This is one of the 52 terms in The Language of Localization published by XML Press in 2017 and the contributor for this term is Patricia Doest.

What is it?

Leverage means re-using (parts of) a given text, both in content creation and content localization.

Why is it important?

The main goal for all localized content should be to achieve the highest quality, in the shortest time, at the lowest cost. Leverage can help make content more consistent. This increases the quality and makes localization efforts more cost-efficient.

Why does a business professional need to know this?

Leverage allows us to produce more consistent, higher quality content, while at the same time working faster and saving costs.

Segmenting the text as granularly as possible increases the opportunities for reuse. Usually, localization specialists keep track of the text segments in a Translation Memory (TM), and match it with a target language. When translators use a Computer Aided Translation (CAT) tool, it enables them to store the TM and make sure they only translate a particular text segment once. When they find a similar – but not identical – text segment, the tool flags it as a fuzzy match and displays it in the CAT tool so the translator can evaluate the match.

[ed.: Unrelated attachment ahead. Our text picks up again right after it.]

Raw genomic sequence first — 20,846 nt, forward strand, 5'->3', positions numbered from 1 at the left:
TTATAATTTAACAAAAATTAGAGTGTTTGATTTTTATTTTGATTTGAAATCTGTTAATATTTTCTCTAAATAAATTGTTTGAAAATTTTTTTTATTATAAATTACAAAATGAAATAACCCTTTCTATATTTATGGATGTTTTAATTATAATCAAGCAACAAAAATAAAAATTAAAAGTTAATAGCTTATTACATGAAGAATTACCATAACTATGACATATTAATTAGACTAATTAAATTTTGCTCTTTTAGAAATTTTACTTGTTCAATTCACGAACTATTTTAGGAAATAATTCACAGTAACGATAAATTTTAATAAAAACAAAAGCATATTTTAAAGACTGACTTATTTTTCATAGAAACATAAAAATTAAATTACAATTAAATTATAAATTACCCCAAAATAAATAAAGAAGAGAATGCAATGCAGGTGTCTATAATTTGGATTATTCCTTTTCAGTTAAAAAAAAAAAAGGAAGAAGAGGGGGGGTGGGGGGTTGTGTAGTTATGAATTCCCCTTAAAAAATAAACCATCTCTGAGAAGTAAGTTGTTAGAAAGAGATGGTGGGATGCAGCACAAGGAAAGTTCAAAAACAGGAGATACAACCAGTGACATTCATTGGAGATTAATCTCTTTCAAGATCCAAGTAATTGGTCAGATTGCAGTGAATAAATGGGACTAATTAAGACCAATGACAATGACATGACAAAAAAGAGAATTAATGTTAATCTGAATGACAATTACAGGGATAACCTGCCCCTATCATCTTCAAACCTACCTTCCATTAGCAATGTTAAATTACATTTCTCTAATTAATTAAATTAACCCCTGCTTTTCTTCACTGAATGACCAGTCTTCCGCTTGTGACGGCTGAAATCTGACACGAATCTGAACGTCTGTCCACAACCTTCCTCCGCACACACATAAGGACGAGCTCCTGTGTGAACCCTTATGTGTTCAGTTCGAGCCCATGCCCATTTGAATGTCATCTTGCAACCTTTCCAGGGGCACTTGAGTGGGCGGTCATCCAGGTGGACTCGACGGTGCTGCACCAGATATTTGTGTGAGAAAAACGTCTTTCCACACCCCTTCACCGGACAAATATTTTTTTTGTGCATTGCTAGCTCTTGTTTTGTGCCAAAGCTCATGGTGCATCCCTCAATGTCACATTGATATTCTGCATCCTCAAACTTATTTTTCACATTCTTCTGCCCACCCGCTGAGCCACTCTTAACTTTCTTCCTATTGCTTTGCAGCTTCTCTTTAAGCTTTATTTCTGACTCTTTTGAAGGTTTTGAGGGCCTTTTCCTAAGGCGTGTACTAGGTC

On the content development side, the term leverage is often referred to as reuse, which means that the same or similar content is used in multiple places in the source content. This type of leverage also improves consistency in the source, as well as the target.

The benefit of leverage is seen in consistent translations and a decrease in cost for similar text. Often, the client views leverage as positive (we can save money), while the localization vendor views it as negative (I am getting paid for only a fraction of the work I do).

All stakeholders in the localization industry should embrace leverage: content developers, translators, localization project managers (vendor- and client-side), localization managers, and quality assurance specialists.